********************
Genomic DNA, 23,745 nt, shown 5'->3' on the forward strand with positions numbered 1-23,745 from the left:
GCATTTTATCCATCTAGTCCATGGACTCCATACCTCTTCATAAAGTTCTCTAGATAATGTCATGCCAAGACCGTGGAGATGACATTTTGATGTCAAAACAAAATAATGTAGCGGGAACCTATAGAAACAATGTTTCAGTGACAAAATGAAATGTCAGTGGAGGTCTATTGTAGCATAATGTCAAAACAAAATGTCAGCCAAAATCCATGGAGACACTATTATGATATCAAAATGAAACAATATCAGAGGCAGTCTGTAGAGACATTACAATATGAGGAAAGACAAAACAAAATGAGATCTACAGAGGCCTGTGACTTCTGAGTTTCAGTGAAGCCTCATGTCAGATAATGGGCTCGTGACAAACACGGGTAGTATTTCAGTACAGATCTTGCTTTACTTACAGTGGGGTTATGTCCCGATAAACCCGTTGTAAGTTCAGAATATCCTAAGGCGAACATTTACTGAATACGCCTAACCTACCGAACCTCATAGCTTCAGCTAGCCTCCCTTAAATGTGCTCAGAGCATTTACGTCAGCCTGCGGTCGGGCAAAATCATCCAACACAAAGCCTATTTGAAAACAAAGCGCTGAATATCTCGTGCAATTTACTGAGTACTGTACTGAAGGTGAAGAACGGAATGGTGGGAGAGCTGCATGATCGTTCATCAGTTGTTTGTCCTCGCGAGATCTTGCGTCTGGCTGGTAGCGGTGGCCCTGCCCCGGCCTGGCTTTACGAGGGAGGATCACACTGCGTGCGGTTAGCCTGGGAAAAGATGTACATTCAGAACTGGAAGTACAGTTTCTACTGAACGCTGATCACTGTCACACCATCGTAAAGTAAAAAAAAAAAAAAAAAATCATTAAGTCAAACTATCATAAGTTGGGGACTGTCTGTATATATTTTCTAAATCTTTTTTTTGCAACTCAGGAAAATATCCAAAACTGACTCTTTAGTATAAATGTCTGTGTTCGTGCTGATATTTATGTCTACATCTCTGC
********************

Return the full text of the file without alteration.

Genomic DNA, 23,745 nt, shown 5'->3' on the forward strand with positions numbered 1-23,745 from the left:
GCATTTTATCCATCTAGTCCATGGACTCCATACCTCTTCATAAAGTTCTCTAGATAATGTCATGCCAAGACCGTGGAGATGACATTTTGATGTCAAAACAAAATAATGTAGCGGGAACCTATAGAAACAATGTTTCAGTGACAAAATGAAATGTCAGTGGAGGTCTATTGTAGCATAATGTCAAAACAAAATGTCAGCCAAAATCCATGGAGACACTATTATGATATCAAAATGAAACAATATCAGAGGCAGTCTGTAGAGACATTACAATATGAGGAAAGACAAAACAAAATGAGATCTACAGAGGCCTGTGACTTCTGAGTTTCAGTGAAGCCTCATGTCAGATAATGGGCTCGTGACAAACACGGGTAGTATTTCAGTACAGATCTTGCTTTACTTACAGTGGGGTTATGTCCCGATAAACCCGTTGTAAGTTCAGAATATCCTAAGGCGAACATTTACTGAATACGCCTAACCTACCGAACCTCATAGCTTCAGCTAGCCTCCCTTAAATGTGCTCAGAGCATTTACGTCAGCCTGCGGTCGGGCAAAATCATCCAACACAAAGCCTATTTGAAAACAAAGCGCTGAATATCTCGTGCAATTTACTGAGTACTGTACTGAAGGTGAAGAACGGAATGGTGGGAGAGCTGCATGATCGTTCATCAGTTGTTTGTCCTCGCGAGATCTTGCGTCTGGCTGGTAGCGGTGGCCCTGCCCCGGCCTGGCTTTACGAGGGAGGATCACACTGCGTGCGGTTAGCCTGGGAAAAGATGTACATTCAGAACTGGAAGTACAGTTTCTACTGAACGCTGATCACTGTCACACCATCGTAAAGTAAAAAAAAAAAAAAAAAATCATTAAGTCAAACTATCATAAGTTGGGGACTGTCTGTATATATTTTCTAAATCTTTTTTTTGCAACTCAGGAAAATATCCAAAACTGACTCTTTAGTATAAATGTCTGTGTTCGTGCTGATATTTATGTCTACATCTCTGC